In order to navigate the notice and agreement processes under the 1996 Act, a homeowner should consider taking specialist advice from a party wall surveyor, in addition to the advice they should seek more generally from their architect.

Other consents

Depending on the nature of the homeowner’s property, and the nature of their interest in the property, further consents may be required prior to any basement development:

  • consent of the local planning authority will be required in relation to any alteration or extension of a listed building that is likely to affect its special architectural or historical features;
  • consent of the freeholder if the homeowner’s interest is leasehold; and
  • consent of any relevant estate owner, for example the Grosvenor or Cadogan Estates.

Keeping neighbours on side

Just as with an aboveground extension, effective communication with neighbours should be recognised as crucial to a successful basement development. Complying with the legal and regulatory requirements is only part of the owner’s role.

The more detail that a building owner can reasonably give in its communications with neighbours, the better. This might make the difference between a successful development and one that descends into a protracted dispute.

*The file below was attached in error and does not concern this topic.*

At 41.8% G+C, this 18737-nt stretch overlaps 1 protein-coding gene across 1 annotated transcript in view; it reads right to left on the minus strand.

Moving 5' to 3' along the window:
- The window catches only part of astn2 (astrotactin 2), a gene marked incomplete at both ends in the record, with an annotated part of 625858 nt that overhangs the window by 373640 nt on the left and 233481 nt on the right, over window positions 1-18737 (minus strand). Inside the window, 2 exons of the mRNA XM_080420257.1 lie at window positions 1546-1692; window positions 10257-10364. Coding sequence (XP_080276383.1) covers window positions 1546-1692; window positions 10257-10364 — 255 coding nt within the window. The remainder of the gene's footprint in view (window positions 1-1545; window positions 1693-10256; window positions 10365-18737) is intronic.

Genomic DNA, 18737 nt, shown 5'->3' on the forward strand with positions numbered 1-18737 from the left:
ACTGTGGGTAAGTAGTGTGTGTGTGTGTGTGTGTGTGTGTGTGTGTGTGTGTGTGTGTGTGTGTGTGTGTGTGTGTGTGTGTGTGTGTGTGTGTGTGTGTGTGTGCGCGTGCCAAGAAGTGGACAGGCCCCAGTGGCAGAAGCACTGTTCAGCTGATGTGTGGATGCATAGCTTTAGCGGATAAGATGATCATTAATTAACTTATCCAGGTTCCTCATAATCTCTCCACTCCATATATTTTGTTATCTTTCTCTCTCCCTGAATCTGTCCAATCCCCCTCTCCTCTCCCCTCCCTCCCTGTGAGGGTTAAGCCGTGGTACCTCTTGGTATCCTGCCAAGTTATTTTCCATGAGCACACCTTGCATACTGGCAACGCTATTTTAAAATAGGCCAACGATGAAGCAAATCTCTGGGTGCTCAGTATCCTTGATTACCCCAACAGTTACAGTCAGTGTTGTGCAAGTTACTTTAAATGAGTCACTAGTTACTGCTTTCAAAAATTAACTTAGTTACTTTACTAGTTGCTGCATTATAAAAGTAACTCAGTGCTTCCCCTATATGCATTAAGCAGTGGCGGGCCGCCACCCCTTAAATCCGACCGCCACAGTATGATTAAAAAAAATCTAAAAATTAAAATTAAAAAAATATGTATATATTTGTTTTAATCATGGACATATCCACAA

Communication should be early and ideally delivered personally. It helps if the basement plans are reasonable and realistic, likely timings are communicated honestly, and if there can be positive messaging around the quality of the team carrying out the design and construction of the development.

Fear can often be fear of the unknown, so being willing to answer neighbours’ reasonable questions and sensibly and proactively address concerns will usually be well received.

Final considerations

Homeowners can give themselves the best chance of successfully obtaining planning consent for their development by engaging a team – in particular an architect – with experience of both planning legislation and local planning policy, along with the technical expertise to deliver the project. Owners should keep their proposals realistic and in line with local planning policy. In central London, this will typically mean:

  • single-storey basements only;
  • basements may extend to cover the footprint of the existing house, plus up to 50% only of the garden area.

The legal and regulatory frameworks, and local authority guidance, around basement developments are fluid, though, and likely to continue to develop and evolve.

A Subterranean Development Bill – intended to make provision for the presumption against the granting of planning permission in relation to basement developments where certain conditions apply – was first brought before parliament in December 2011. It did not become law, but if concerns relating to underground development become a hot topic again in the future, it (or something similar) could be revived to create a far more restrictive environment for basement works.

This article first appeared in Estates Gazette on 5 September 2019.